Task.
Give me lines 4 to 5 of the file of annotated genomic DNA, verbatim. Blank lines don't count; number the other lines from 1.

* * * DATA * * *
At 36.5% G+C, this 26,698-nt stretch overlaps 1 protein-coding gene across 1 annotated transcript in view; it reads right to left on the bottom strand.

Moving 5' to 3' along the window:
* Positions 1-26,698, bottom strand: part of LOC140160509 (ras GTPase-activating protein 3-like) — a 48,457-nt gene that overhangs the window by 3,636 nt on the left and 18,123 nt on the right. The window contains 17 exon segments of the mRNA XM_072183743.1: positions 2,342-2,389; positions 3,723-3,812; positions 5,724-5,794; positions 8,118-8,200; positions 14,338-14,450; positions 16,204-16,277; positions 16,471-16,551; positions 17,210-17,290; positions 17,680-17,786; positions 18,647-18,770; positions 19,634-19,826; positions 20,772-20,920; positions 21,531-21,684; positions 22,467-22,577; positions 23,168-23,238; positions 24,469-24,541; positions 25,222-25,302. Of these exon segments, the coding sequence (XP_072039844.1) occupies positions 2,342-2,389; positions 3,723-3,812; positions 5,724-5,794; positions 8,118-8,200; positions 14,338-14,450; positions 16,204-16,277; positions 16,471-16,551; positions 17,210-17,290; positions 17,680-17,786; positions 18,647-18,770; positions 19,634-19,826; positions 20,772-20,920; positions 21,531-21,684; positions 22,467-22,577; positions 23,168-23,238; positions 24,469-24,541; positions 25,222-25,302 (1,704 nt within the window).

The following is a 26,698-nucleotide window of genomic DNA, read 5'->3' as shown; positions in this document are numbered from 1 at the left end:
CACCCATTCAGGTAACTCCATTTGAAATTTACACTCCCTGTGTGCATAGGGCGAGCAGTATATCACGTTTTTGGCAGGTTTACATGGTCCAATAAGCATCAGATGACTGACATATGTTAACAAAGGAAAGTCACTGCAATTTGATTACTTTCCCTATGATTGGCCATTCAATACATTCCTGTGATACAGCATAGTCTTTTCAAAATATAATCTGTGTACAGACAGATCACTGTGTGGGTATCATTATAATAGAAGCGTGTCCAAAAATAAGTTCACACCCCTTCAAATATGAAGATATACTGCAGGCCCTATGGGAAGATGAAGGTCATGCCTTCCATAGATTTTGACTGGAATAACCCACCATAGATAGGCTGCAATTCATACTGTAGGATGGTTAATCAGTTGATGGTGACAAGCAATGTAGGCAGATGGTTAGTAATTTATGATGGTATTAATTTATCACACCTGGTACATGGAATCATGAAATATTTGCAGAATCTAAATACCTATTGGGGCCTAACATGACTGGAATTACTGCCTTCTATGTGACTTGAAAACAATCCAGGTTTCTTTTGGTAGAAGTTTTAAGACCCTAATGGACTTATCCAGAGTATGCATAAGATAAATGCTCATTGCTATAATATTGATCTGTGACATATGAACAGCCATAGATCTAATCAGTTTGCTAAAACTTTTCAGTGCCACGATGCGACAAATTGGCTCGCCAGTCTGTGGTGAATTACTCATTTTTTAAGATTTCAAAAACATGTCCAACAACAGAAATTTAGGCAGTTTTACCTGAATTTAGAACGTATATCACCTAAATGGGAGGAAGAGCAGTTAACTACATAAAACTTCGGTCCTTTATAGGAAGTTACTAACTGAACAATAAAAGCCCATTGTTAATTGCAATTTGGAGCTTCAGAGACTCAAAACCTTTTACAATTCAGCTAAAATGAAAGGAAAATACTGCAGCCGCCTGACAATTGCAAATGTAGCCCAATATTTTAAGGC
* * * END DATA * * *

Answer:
The following is a 26,698-nucleotide window of genomic DNA, read 5'->3' as shown; positions in this document are numbered from 1 at the left end:
CACCCATTCAGGTAACTCCATTTGAAATTTACACTCCCTGTGTGCATAGGGCGAGCAGTATATCACGTTTTTGGCAGGTTTACATGGTCCAATAAGCATCAGATGACTGACATATGTTAACAAAGGAAAGTCACTGCAATTTGATTACTTTCCCTATGATTGGCCATTCAATACATTCCTGTGATACAGCATAGTCTTTTCAAAATATAATCTGTGTACAGACAGATCACTGTGTGGGTATCATTATAATAGAAGCGTGTCCAAAAATAAGTTCACACCCCTTCAAATATGAAGATATACTGCAGGCCCTATGGGAAGATGAAGGTCATGCCTTCCATAGATTTTGACTGGAATAACCCACCATAGATAGGCTGCAATTCATACTGTAGGATGGTTAATCAGTTGATGGTGACAAGCAATGTAGGCAGATGGTTAGTAATTTATGATGGTATTAATTTATCACACCTGGTACATGGAATCATGAAATATTTGCAGAATCTAAATACCTATTGGGGCCTAACATGACTGGAATTACTGCCTTCTATGTGACTTGAAAACAATCCAGGTTTCTTTTGGTAGAAGTTTTAAGACCCTAATGGACTTATCCAGAGTATGCATAAGATAAATGCTCATTGCTATAATATTGATCTGTGACATATGAACAGCCATAGATCTAATCAGTTTGCTAAAACTTTTCAGTGCCACGATGCGACAAATTGGCTCGCCAGTCTGTGGTGAATTACTCATTTTTTAAGATTTCAAAAACATGTCCAACAACAGAAATTTAGGCAGTTTTACCTGAATTTAGAACGTATATCACCTAAATGGGAGGAAGAGCAGTTAACTACATAAAACTTCGGTCCTTTATAGGAAGTTACTAACTGAACAATAAAAGCCCATTGTTAATTGCAATTTGGAGCTTCAGAGACTCAAAACCTTTTACAATTCAGCTAAAATGAAAGGAAAATACTGCAGCCGCCTGACAATTGCAAATGTAGCCCAATATTTTAAGGC